As I’ve written before, when wineries change winemakers there is often an internal conflict between giving the winemaker free reign to make wines as he/she sees fit and creating a wine that fits in with the profile of previous vintages of the same bottle – especially when the previous vintages have been successful. Often times a compromise is reached where the winemaker slowly migrates the wine to his own style little by little – easing loyal customers into the transition. IMHO, this is what is currently going on at Psagot. With the whites, where Psagot had IMHO only moderate success, Yaacov Oryah immediately left his mark producing top notch bottles with his clear signature relatively right out of the gate. On the red side though, Psagot has a huge following – especially overseas. In fact, where most Israeli wineries use a traditional model whereby 70-90% of their product is sold domestically, at Psagot, up to 70% is exported and sells very well. So any changes to a winning formula are not to be taken lightly. This is especially true of their Cabernet Franc which through 2010 was in the top 2 Israeli produced single-varietal Cabernet Francs – the other being from Ella Valley. The 2011 vintage though was a disaster with 2012 only marginally better. ’13 and ’14 we, while not bad, they were sort of generic. Really nothing special to run out and stock up on – and I never got around to tasting the ’16 .
With the 2017 Cabernet Franc, I would say this is the first of the Psagot reds to have a distinctly different profile than previous vintages – and quality-wise pushes itself back in the right direction towards its former glory days. I first tasted this blind right after it had been bottled back in March at the tail end of a crazy white & rose tasting. Thought it was very nice then, it was like wine 64 or 65 of the night – and I really couldn’t spend any significant time with it. And in all honesty my palate was shot. So when I I saw that it had finally hit the shelves, I decided to buy a couple and try. Caution though – his wine is YOUNG and really could use a lot of air right now and probably for the next year. If you want be adventurous like me, have patience (or a vinturi handy). I tasted after a couple of hours in a decanter.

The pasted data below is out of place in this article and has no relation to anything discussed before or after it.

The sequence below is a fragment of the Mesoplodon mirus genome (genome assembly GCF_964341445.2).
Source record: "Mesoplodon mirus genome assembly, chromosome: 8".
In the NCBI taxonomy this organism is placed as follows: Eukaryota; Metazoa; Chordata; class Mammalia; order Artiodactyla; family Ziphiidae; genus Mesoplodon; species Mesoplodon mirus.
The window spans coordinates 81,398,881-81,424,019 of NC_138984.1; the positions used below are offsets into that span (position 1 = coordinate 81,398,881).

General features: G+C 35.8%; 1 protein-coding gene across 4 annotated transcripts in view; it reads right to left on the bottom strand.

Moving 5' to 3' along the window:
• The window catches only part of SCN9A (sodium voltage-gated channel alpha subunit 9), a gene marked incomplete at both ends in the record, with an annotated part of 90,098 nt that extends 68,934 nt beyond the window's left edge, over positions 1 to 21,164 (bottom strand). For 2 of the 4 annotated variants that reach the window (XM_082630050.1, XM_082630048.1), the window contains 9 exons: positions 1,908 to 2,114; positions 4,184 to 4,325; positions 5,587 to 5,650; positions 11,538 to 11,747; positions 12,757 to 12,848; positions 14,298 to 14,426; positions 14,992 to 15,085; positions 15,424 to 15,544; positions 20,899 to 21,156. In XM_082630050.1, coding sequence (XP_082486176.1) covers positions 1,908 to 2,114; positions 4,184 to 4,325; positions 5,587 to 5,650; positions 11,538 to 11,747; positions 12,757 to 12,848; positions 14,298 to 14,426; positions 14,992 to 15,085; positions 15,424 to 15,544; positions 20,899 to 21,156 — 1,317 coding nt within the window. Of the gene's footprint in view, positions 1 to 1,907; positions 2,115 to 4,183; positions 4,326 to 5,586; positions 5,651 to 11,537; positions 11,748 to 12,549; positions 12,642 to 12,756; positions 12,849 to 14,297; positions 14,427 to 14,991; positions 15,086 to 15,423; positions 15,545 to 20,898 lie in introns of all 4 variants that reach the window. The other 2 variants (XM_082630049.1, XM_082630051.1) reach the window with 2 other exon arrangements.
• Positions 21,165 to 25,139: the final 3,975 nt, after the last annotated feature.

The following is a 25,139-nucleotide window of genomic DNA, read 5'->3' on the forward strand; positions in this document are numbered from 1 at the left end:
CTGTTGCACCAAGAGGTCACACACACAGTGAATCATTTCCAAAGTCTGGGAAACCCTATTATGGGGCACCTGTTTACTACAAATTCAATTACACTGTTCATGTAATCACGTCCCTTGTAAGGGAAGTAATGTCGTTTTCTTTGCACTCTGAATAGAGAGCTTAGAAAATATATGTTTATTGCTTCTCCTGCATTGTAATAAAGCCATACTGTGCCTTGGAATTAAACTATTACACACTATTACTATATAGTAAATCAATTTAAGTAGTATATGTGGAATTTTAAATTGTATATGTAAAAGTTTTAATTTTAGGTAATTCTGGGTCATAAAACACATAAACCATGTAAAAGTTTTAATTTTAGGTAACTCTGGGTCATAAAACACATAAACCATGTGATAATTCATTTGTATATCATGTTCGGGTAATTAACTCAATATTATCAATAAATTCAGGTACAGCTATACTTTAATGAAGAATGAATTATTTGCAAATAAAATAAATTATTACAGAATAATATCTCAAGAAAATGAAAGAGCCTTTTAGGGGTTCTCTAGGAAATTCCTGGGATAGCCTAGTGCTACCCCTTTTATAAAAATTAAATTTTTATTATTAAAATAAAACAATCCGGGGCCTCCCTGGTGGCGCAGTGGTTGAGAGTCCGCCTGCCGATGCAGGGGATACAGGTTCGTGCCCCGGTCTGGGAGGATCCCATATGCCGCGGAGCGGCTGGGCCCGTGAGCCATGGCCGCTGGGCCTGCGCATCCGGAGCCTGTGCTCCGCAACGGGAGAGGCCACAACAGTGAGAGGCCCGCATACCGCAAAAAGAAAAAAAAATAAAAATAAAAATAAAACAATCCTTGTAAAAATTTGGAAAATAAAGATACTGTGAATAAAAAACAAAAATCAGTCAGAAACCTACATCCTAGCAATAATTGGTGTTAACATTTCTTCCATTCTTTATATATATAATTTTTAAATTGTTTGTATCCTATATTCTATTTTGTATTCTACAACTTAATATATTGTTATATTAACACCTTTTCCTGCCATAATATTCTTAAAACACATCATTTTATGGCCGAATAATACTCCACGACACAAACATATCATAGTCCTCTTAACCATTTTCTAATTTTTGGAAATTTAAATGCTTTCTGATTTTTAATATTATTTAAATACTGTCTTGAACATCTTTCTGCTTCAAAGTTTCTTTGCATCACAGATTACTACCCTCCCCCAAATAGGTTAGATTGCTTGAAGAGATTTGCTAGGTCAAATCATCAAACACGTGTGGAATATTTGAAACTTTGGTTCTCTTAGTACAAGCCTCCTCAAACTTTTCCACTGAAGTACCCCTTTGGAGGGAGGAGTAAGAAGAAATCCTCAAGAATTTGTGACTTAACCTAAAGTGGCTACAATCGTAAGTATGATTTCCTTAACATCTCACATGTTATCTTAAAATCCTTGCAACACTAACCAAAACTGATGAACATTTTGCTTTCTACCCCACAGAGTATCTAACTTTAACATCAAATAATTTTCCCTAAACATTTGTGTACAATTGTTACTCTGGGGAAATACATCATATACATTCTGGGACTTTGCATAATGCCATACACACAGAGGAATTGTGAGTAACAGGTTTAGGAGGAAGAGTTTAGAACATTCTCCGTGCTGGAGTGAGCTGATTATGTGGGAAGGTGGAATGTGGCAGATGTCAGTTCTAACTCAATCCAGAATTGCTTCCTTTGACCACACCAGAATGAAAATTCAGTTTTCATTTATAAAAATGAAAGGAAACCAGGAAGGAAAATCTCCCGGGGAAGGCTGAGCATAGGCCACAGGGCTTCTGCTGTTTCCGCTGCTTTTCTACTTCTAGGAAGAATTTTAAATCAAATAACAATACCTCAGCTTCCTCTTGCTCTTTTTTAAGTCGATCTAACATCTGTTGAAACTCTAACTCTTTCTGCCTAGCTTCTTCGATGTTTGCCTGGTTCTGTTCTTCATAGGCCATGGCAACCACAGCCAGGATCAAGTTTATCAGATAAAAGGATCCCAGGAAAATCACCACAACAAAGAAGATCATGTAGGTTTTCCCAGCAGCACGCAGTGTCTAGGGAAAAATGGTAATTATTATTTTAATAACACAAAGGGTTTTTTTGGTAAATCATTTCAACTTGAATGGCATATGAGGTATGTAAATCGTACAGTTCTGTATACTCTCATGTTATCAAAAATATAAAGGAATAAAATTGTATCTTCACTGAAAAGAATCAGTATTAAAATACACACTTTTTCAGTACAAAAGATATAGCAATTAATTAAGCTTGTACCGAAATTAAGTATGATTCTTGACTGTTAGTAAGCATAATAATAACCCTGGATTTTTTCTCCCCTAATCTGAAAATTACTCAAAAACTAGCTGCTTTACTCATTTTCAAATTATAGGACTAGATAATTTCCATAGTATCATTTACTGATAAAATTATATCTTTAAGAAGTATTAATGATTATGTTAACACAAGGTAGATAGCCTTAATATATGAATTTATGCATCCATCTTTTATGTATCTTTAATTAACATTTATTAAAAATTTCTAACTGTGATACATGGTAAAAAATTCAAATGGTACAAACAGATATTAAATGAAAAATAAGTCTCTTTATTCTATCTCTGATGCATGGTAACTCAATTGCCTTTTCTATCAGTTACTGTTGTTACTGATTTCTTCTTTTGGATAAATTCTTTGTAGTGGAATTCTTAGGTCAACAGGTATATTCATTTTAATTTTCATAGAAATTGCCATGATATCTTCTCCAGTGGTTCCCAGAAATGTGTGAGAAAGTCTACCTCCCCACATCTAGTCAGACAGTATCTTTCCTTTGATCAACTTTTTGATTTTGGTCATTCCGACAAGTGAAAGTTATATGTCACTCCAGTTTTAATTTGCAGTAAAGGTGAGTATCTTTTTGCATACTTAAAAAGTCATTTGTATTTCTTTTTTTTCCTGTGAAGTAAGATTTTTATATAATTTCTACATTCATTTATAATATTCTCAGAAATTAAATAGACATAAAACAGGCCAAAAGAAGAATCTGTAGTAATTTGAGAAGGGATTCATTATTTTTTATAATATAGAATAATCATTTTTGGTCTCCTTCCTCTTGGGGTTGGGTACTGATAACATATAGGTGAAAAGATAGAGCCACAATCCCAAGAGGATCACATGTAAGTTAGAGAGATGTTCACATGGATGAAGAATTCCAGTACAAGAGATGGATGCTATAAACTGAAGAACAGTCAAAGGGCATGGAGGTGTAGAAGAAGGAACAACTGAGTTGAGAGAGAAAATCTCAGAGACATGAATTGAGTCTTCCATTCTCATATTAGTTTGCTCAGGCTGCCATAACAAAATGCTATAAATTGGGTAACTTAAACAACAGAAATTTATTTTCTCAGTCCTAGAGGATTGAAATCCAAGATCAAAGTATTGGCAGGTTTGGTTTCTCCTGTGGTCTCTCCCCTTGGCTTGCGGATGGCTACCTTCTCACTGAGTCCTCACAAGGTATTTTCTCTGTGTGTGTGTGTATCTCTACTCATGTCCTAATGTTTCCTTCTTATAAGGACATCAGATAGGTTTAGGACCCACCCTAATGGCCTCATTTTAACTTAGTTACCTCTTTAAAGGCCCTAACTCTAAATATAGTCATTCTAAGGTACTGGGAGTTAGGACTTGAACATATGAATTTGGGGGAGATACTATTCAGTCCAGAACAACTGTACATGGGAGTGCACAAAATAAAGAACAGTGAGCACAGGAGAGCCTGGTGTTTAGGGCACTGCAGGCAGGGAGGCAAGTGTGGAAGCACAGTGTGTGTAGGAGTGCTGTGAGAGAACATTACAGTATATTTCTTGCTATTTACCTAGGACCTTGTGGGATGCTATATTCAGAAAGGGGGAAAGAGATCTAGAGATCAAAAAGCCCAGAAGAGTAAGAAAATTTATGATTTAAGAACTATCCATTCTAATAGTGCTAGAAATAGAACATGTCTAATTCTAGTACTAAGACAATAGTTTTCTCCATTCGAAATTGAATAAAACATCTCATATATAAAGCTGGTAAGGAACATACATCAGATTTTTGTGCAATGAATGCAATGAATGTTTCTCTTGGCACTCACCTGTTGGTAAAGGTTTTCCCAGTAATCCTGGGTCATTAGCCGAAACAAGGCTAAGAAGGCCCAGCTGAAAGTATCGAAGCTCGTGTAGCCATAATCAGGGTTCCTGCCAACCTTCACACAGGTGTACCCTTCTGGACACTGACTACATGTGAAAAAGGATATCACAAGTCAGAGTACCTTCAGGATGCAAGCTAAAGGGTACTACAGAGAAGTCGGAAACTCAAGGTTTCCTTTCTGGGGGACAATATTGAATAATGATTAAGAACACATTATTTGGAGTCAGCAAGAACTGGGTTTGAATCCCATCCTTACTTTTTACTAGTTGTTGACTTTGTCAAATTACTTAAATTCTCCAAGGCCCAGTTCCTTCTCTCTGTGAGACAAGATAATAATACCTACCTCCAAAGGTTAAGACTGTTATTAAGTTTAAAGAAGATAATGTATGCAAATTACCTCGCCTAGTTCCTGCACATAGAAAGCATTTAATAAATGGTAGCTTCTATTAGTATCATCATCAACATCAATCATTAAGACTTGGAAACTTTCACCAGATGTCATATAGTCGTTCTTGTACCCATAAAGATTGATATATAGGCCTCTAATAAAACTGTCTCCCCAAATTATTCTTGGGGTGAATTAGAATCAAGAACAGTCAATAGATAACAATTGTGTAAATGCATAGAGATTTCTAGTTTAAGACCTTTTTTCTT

Clocking in at a nice restrained 13.5% alcohol, this light to medium bodied wine presents far more old world than any of its predecessors. Some beautiful dried herbs on the nose. In the mouth more of the dried toasted herbs, some nice earthiness, dark plum and tobacco with silky soft tannin and medium acidity. With a little more air, a bit more of the fruit showed (raspberry though very restrained) and also some pencil – all perfectly in balance with a hint more acidity shinning through too.
As noted above, the wine is not really there yet, but it’s worth laying down a couple for a year and revisiting. I have high hopes.
- Price: NIS 70
- For Aging: Probably not long term, but will likely improve over the next year or 2 and then hold for a couple of more
- Would I Buy Again: Yes
- QPR Rating: Average
- Taste/Depth/Quality: Nice
- Overall Rating (1-5): 3.5